Lessons in Change: The Great Pumpkin Experiment

November 10, 2011 | No comments yet

Send to Kindle

By:  Staci Stallings

I will be the first to admit I am not a good cook.  You can ask my husband and my kids.  They would agree with me.  Truth is, I can mess up TOAST!

So you’ll understand why my middle daughter strikes fear into her mother’s heart.


Well, she’s a bit like her great grandmother, though she probably doesn’t know that.  You see, I remember my grandmother.  If she didn’t have something she needed, she would make do with something else.  When she sewed, she didn’t tend to many details like clipping corners and other such time-consuming issues.  If she was going to sew, she was going to sew.  (I’m a lot like her in that respect.)

And she wasn’t terribly afraid of trying things.  If something was to be done, she did it or figured out a way around whatever obstacle showed up.

Now my middle daughter is just like this with cooking.  She thinks of some fun thing to cook, and she wants to try it.  For my part, I try to talk her out of it, put it off hoping she’ll forget (she never does!), or conveniently “forget” to get the ingredients.

Thus our story begins back on October 8.  That was the day of our school’s Halloween Carnival.  For decorations, they got pumpkins.  LOTS of them!  And at the end of the Carnival, they were giving them away and begging people to take them.  So each of my three kids got one and my husband got one.  Then my youngest had the “brilliant” idea that along with jack-o-lanterns, we could make a REAL pumpkin pie!  So they got three more!

I see you snickering over there, but just wait, it gets better.

All seven pumpkins relocated to my kitchen floor.  Now these weren’t little pie pumpkins, they were the BIG, GIANT things you can carve more easily.  And the begging started, “Mom, can we make the pumpkin pie NOW?”

Okay.  The only pumpkin pie I’ve ever made came out of a can, and three years ago, I even abandoned that as too much work and started buying the thing frozen.  So I was decidedly NOT excited about making a pumpkin pie from a real pumpkin.

First of all, I didn’t know how to get the pumpkin out of the pumpkin.  Second of all, it sounded hard.  Third of all, was it really worth that much effort?  You get the picture.

Well, finally one Sunday the inevitable happened.  My daughter decided that she was going to make this pumpkin pie with or without me.  She downloaded very detailed instructions from the Internet and set to work.  She decided that steaming it made the most sense, so she selected a pumpkin and got started.  Within twenty minutes she had summoned the help of little brother, father, and me.  She pulled out every pan I had and had pumpkin strung from one end of the kitchen to the other. (And it’s as bad as canning corn!  Stringy and sticky! What a MESS!)

The good news is, she did eventually finish her pumpkin pie.  The bad news is, it literally took 7 and 1/2 hours.  No wonder our ancestors were so thin!

So, why am I telling you this great saga other than to whine?  Well, there is a point you’re going to like so stay with me.

Remember we’ve been talking about how to change, and it requiring three things:  #1 Start where you are #2 Use what you have #3 Maximize your state.

Well, there is more to the pumpkin story, and I think it illustrates these points perfectly.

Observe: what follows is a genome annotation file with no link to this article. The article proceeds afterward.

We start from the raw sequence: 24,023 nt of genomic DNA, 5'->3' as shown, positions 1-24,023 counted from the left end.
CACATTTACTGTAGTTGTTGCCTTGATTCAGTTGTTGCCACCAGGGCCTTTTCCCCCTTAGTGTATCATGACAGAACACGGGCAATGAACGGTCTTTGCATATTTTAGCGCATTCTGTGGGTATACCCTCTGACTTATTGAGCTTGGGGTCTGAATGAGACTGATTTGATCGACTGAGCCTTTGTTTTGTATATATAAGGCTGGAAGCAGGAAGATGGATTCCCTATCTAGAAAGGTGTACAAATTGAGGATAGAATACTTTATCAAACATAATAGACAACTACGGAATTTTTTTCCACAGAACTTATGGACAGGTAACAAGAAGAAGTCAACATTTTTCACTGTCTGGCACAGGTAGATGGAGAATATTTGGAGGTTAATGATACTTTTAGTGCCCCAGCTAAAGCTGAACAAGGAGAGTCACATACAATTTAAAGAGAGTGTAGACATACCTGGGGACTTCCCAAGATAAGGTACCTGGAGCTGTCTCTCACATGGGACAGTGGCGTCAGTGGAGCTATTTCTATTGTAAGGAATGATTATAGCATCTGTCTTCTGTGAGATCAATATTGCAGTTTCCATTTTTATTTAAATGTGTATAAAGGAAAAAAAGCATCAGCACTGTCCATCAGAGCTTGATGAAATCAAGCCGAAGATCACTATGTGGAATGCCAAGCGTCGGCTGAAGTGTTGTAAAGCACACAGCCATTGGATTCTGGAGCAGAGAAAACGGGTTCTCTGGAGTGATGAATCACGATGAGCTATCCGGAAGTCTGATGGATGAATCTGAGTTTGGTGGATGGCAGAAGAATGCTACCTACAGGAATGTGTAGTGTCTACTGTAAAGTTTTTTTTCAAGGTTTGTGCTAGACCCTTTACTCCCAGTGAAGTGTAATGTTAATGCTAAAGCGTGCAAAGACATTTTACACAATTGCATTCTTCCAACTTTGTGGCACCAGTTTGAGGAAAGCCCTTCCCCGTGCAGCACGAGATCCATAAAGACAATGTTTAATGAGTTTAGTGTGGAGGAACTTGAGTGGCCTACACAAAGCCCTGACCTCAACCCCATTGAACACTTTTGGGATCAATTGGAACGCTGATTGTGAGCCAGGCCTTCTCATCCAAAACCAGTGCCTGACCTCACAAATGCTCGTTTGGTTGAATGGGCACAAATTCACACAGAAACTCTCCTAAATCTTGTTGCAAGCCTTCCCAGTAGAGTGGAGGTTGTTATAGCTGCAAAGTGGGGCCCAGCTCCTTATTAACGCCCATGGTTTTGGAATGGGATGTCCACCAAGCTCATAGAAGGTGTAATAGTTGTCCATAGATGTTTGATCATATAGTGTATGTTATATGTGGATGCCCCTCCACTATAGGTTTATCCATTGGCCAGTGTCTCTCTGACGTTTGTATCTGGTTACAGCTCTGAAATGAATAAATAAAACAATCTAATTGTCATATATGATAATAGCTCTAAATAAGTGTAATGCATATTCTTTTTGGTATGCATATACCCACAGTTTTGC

You see, after that first pumpkin pie was made, it was so good, she decided to do another.  That’s when I called my mom and found out a better way to cook a pumpkin than steaming the thing.  You cut the top but leave it on, put it in the oven at 450 degrees for about one and one-half hours.  It will burn the outside which will then just peel right off!

Now I didn’t know this when the great pumpkin saga started on that Sunday.  I had never thought to ask.  The first time we started where we were with what we had–tools and knowledge.  We made some mistakes and then, afterward, sought advice on how to do it better.

The second pumpkin was far easier.  The third easier still because we learned not to put the chunks of pumpkin into the blender–rather mash them first and then put them in the blender to puree.

We will do our fifth pumpkin tonight (we’re freezing them as we go), and I dare say we’ve almost become pumpkin experts!

But had I required myself to know what I know now before I ever started, I would never have done the first one.

So, what are you wanting to learn to do or trying to learn that you need to take the leap and just do?  Doing is also called practice, you know.  And if you practice enough, you just might find yourself a “pumpkin” expert too!


Houston firefighter, Jeff Taylor is a fireman’s fireman. No situation is too dangerous to keep him sidelined if lives are on the line. However, when control freak Lisa Matheson falls for him, she quickly realizes she can’t control Jeff or the death wish he seems to have…

To Protect & Serve

The Courage Series, Book 1

To save others’ lives, they will risk their own

Buy it on Amazon Kindle

Buy it on Barnes & Noble Nook

“To Protect and Serve will hold you prisoner to its pages until the final one is turned. Prepare to cry, laugh, wish, love and maybe even cry again as you become enveloped in the hopes and feelings of Lisa and Jeff.”

-Cindy Reiger

Get Your Copy Today!

Some of the links in the post above are “affiliate links.” This means if you click on the link and purchase the item, we will receive an affiliate commission. Regardless, we only recommend products or services we believe will add value to our readers.

Share Our Posts

  • Delicious
  • Digg
  • Newsvine
  • RSS
  • StumbleUpon
  • Technorati


There are no comments on this entry.


There are no trackbacks on this entry

Add a Comment